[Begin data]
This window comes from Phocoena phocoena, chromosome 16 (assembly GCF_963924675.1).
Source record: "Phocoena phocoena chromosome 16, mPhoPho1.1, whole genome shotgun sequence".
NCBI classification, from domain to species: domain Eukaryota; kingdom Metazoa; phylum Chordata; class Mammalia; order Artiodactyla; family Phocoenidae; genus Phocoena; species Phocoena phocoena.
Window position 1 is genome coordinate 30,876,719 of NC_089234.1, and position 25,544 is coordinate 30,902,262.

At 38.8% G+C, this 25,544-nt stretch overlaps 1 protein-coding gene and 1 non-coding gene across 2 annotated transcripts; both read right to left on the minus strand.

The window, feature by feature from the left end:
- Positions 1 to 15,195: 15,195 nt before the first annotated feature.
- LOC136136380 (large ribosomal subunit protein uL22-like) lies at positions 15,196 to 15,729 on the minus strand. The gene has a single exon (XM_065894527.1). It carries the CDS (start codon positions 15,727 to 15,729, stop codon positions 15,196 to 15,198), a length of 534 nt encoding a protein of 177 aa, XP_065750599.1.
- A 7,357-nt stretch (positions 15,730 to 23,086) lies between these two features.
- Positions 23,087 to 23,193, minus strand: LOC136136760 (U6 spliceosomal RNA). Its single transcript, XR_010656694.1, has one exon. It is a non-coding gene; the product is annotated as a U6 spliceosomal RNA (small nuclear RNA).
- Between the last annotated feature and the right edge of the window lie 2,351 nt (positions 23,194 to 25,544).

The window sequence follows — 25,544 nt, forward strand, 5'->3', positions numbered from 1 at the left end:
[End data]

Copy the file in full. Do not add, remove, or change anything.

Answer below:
This window comes from Phocoena phocoena, chromosome 16 (assembly GCF_963924675.1).
Source record: "Phocoena phocoena chromosome 16, mPhoPho1.1, whole genome shotgun sequence".
NCBI classification, from domain to species: domain Eukaryota; kingdom Metazoa; phylum Chordata; class Mammalia; order Artiodactyla; family Phocoenidae; genus Phocoena; species Phocoena phocoena.
Window position 1 is genome coordinate 30,876,719 of NC_089234.1, and position 25,544 is coordinate 30,902,262.

At 38.8% G+C, this 25,544-nt stretch overlaps 1 protein-coding gene and 1 non-coding gene across 2 annotated transcripts; both read right to left on the minus strand.

The window, feature by feature from the left end:
- Positions 1 to 15,195: 15,195 nt before the first annotated feature.
- LOC136136380 (large ribosomal subunit protein uL22-like) lies at positions 15,196 to 15,729 on the minus strand. The gene has a single exon (XM_065894527.1). It carries the CDS (start codon positions 15,727 to 15,729, stop codon positions 15,196 to 15,198), a length of 534 nt encoding a protein of 177 aa, XP_065750599.1.
- A 7,357-nt stretch (positions 15,730 to 23,086) lies between these two features.
- Positions 23,087 to 23,193, minus strand: LOC136136760 (U6 spliceosomal RNA). Its single transcript, XR_010656694.1, has one exon. It is a non-coding gene; the product is annotated as a U6 spliceosomal RNA (small nuclear RNA).
- Between the last annotated feature and the right edge of the window lie 2,351 nt (positions 23,194 to 25,544).

The window sequence follows — 25,544 nt, forward strand, 5'->3', positions numbered from 1 at the left end: